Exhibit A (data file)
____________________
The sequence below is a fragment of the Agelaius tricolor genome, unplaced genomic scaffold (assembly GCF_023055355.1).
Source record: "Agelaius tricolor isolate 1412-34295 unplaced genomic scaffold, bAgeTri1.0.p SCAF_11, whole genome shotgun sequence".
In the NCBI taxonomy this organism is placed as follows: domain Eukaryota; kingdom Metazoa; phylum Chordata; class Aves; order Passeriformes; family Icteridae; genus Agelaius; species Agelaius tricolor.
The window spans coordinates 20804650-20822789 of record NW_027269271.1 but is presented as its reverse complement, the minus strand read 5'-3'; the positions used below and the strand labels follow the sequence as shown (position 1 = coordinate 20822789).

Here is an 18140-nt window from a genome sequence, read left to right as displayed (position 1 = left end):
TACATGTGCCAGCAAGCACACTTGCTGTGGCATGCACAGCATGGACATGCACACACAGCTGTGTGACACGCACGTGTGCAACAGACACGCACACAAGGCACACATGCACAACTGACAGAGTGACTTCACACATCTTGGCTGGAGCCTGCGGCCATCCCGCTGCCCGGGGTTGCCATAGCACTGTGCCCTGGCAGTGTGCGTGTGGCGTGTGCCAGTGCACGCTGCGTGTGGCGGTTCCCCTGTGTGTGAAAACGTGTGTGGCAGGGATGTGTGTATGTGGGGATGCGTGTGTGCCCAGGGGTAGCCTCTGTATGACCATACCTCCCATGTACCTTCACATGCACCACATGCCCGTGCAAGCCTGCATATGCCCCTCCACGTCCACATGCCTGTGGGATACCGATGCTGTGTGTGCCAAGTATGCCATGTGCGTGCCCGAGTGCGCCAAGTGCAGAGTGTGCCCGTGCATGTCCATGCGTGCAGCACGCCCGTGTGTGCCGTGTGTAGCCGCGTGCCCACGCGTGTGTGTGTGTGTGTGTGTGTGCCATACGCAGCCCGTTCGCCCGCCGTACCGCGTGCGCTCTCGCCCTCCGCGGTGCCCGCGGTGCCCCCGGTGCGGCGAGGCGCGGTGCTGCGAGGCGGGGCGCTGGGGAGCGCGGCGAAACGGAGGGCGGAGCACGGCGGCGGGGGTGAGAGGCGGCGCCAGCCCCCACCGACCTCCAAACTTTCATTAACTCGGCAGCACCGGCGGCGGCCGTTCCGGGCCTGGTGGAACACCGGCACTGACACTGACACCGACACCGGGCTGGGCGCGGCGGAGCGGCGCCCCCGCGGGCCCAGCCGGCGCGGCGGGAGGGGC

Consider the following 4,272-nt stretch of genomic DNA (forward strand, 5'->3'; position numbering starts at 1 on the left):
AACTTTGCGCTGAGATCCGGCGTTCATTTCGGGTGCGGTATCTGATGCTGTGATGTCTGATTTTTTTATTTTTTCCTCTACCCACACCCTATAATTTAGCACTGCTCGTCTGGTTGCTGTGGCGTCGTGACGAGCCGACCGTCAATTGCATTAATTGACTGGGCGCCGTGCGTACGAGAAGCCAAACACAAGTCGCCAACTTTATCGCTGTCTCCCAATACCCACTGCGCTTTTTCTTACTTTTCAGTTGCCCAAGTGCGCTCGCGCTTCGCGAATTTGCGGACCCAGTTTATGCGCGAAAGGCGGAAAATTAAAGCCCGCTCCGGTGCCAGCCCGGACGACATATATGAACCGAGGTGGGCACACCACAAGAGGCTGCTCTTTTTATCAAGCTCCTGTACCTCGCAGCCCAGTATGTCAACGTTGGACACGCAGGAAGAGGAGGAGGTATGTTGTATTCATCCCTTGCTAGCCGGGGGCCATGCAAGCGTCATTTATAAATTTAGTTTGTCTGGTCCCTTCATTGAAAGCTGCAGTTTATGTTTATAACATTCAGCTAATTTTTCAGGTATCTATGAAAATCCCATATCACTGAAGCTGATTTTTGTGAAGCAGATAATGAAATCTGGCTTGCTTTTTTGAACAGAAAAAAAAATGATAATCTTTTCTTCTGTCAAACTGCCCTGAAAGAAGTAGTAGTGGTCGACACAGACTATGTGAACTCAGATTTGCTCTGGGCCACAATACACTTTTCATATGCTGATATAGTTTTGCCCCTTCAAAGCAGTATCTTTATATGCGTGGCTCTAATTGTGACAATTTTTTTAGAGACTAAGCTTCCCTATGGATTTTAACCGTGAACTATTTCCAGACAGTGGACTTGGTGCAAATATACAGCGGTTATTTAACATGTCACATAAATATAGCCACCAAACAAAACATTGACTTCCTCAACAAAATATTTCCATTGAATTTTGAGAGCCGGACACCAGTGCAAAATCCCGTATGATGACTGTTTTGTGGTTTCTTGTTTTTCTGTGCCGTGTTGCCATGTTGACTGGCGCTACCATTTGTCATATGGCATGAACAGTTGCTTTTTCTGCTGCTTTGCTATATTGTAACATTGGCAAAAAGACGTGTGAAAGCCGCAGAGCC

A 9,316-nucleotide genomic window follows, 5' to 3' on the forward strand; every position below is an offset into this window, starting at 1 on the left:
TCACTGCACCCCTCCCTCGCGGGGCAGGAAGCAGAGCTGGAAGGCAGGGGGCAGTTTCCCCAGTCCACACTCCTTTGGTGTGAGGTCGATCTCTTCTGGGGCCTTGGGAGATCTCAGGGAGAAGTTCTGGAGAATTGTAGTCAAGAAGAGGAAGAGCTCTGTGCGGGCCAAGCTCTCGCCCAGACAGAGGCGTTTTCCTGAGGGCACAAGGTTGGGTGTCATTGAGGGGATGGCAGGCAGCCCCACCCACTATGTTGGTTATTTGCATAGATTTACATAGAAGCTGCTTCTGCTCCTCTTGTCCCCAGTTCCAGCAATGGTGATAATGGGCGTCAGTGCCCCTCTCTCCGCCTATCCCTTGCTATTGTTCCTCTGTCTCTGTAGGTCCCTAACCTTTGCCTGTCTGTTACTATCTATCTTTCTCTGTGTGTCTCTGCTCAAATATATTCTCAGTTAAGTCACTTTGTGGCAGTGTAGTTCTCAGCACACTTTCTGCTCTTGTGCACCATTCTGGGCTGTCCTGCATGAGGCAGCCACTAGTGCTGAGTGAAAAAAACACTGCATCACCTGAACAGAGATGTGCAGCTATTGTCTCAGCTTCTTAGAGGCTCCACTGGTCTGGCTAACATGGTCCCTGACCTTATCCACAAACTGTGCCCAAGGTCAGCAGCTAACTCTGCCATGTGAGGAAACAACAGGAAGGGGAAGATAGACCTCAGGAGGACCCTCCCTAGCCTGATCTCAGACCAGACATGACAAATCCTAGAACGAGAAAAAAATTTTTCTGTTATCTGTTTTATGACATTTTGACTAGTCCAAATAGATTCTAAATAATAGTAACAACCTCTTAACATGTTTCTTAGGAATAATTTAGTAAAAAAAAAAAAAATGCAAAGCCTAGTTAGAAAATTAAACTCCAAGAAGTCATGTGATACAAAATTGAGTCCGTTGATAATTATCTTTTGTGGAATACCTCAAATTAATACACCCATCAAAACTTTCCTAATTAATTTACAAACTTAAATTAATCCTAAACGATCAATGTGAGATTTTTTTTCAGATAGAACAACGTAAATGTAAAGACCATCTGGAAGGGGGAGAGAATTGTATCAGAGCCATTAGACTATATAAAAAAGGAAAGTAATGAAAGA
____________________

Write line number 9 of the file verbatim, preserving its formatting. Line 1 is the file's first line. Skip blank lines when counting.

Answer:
A 9,316-nucleotide genomic window follows, 5' to 3' on the forward strand; every position below is an offset into this window, starting at 1 on the left: